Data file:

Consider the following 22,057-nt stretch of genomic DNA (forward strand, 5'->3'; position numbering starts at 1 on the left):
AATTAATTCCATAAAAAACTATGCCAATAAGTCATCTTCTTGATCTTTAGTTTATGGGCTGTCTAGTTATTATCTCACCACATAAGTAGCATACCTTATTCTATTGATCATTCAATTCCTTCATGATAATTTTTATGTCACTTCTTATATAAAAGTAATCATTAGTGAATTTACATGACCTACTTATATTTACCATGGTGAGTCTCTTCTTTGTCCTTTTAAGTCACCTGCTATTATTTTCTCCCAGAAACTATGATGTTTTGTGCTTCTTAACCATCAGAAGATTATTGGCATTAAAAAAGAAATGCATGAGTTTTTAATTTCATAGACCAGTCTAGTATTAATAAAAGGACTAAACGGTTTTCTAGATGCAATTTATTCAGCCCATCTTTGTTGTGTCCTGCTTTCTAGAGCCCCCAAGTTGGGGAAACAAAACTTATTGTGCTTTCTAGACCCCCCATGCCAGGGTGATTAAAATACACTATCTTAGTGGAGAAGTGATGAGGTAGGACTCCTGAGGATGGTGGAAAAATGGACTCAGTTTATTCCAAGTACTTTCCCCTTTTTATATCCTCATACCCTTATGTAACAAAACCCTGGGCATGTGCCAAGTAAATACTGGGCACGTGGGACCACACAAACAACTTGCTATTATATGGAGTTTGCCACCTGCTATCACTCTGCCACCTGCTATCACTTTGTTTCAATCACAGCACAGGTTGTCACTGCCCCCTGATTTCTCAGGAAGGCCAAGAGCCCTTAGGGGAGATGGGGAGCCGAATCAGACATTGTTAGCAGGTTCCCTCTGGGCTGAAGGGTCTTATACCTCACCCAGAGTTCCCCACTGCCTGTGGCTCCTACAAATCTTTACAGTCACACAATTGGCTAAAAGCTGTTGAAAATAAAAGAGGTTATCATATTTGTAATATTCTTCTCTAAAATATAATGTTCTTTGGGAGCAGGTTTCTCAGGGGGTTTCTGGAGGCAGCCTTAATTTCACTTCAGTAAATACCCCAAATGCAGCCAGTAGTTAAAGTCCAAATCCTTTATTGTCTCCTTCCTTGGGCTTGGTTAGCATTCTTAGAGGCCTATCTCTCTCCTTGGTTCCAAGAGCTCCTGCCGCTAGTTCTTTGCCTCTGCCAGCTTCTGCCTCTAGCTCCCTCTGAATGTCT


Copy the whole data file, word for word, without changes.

Consider the following 22,057-nt stretch of genomic DNA (forward strand, 5'->3'; position numbering starts at 1 on the left):
AATTAATTCCATAAAAAACTATGCCAATAAGTCATCTTCTTGATCTTTAGTTTATGGGCTGTCTAGTTATTATCTCACCACATAAGTAGCATACCTTATTCTATTGATCATTCAATTCCTTCATGATAATTTTTATGTCACTTCTTATATAAAAGTAATCATTAGTGAATTTACATGACCTACTTATATTTACCATGGTGAGTCTCTTCTTTGTCCTTTTAAGTCACCTGCTATTATTTTCTCCCAGAAACTATGATGTTTTGTGCTTCTTAACCATCAGAAGATTATTGGCATTAAAAAAGAAATGCATGAGTTTTTAATTTCATAGACCAGTCTAGTATTAATAAAAGGACTAAACGGTTTTCTAGATGCAATTTATTCAGCCCATCTTTGTTGTGTCCTGCTTTCTAGAGCCCCCAAGTTGGGGAAACAAAACTTATTGTGCTTTCTAGACCCCCCATGCCAGGGTGATTAAAATACACTATCTTAGTGGAGAAGTGATGAGGTAGGACTCCTGAGGATGGTGGAAAAATGGACTCAGTTTATTCCAAGTACTTTCCCCTTTTTATATCCTCATACCCTTATGTAACAAAACCCTGGGCATGTGCCAAGTAAATACTGGGCACGTGGGACCACACAAACAACTTGCTATTATATGGAGTTTGCCACCTGCTATCACTCTGCCACCTGCTATCACTTTGTTTCAATCACAGCACAGGTTGTCACTGCCCCCTGATTTCTCAGGAAGGCCAAGAGCCCTTAGGGGAGATGGGGAGCCGAATCAGACATTGTTAGCAGGTTCCCTCTGGGCTGAAGGGTCTTATACCTCACCCAGAGTTCCCCACTGCCTGTGGCTCCTACAAATCTTTACAGTCACACAATTGGCTAAAAGCTGTTGAAAATAAAAGAGGTTATCATATTTGTAATATTCTTCTCTAAAATATAATGTTCTTTGGGAGCAGGTTTCTCAGGGGGTTTCTGGAGGCAGCCTTAATTTCACTTCAGTAAATACCCCAAATGCAGCCAGTAGTTAAAGTCCAAATCCTTTATTGTCTCCTTCCTTGGGCTTGGTTAGCATTCTTAGAGGCCTATCTCTCTCCTTGGTTCCAAGAGCTCCTGCCGCTAGTTCTTTGCCTCTGCCAGCTTCTGCCTCTAGCTCCCTCTGAATGTCT